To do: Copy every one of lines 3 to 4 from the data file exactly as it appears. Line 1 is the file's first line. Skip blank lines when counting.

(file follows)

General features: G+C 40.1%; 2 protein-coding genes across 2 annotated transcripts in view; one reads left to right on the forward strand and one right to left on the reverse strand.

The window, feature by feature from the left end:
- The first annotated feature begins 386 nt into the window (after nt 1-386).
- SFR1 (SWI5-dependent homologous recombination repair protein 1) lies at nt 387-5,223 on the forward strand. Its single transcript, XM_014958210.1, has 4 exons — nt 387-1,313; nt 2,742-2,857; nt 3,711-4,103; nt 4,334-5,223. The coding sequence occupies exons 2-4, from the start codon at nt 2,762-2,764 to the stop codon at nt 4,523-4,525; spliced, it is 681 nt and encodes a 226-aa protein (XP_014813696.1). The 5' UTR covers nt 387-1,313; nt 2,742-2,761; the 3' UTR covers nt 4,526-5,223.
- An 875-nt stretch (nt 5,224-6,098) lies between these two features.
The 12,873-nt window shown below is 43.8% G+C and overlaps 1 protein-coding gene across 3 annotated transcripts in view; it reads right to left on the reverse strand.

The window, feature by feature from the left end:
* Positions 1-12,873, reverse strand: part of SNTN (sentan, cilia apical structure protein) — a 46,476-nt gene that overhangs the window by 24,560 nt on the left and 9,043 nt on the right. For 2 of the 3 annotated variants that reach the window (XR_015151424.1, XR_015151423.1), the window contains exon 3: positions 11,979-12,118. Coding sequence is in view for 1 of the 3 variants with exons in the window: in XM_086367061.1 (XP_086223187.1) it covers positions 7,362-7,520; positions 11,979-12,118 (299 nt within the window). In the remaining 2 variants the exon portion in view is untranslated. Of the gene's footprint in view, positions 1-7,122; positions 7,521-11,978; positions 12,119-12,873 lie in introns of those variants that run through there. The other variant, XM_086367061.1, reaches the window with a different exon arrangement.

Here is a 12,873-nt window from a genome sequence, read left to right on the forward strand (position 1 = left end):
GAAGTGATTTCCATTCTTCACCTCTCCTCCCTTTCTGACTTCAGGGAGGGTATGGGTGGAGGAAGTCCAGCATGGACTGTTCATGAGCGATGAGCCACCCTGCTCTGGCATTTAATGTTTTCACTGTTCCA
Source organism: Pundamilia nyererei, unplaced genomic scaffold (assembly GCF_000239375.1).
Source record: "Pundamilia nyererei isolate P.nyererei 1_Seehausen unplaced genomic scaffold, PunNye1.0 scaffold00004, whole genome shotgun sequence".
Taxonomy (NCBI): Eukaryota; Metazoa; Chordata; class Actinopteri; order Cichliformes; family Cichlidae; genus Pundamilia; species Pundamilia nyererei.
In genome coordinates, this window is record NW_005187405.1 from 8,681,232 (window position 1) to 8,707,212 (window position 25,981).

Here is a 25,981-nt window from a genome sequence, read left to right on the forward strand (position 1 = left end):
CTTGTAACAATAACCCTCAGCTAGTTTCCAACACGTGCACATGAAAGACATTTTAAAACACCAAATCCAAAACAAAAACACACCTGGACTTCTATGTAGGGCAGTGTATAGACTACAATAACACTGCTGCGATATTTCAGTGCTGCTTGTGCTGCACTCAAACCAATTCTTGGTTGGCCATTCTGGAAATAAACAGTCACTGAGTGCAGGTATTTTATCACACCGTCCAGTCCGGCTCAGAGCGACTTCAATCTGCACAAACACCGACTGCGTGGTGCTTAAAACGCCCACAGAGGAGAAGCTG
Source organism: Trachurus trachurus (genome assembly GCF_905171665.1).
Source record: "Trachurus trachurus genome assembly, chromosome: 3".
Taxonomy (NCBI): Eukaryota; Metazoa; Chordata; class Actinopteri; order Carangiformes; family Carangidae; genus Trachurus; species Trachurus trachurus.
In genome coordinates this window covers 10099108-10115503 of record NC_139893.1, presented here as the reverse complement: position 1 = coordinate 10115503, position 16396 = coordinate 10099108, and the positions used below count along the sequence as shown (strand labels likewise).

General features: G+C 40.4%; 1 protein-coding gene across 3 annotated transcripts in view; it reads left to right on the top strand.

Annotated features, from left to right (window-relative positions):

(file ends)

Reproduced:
- The first annotated feature begins 386 nt into the window (after nt 1-386).
- SFR1 (SWI5-dependent homologous recombination repair protein 1) lies at nt 387-5,223 on the forward strand. Its single transcript, XM_014958210.1, has 4 exons — nt 387-1,313; nt 2,742-2,857; nt 3,711-4,103; nt 4,334-5,223. The coding sequence occupies exons 2-4, from the start codon at nt 2,762-2,764 to the stop codon at nt 4,523-4,525; spliced, it is 681 nt and encodes a 226-aa protein (XP_014813696.1). The 5' UTR covers nt 387-1,313; nt 2,742-2,761; the 3' UTR covers nt 4,526-5,223.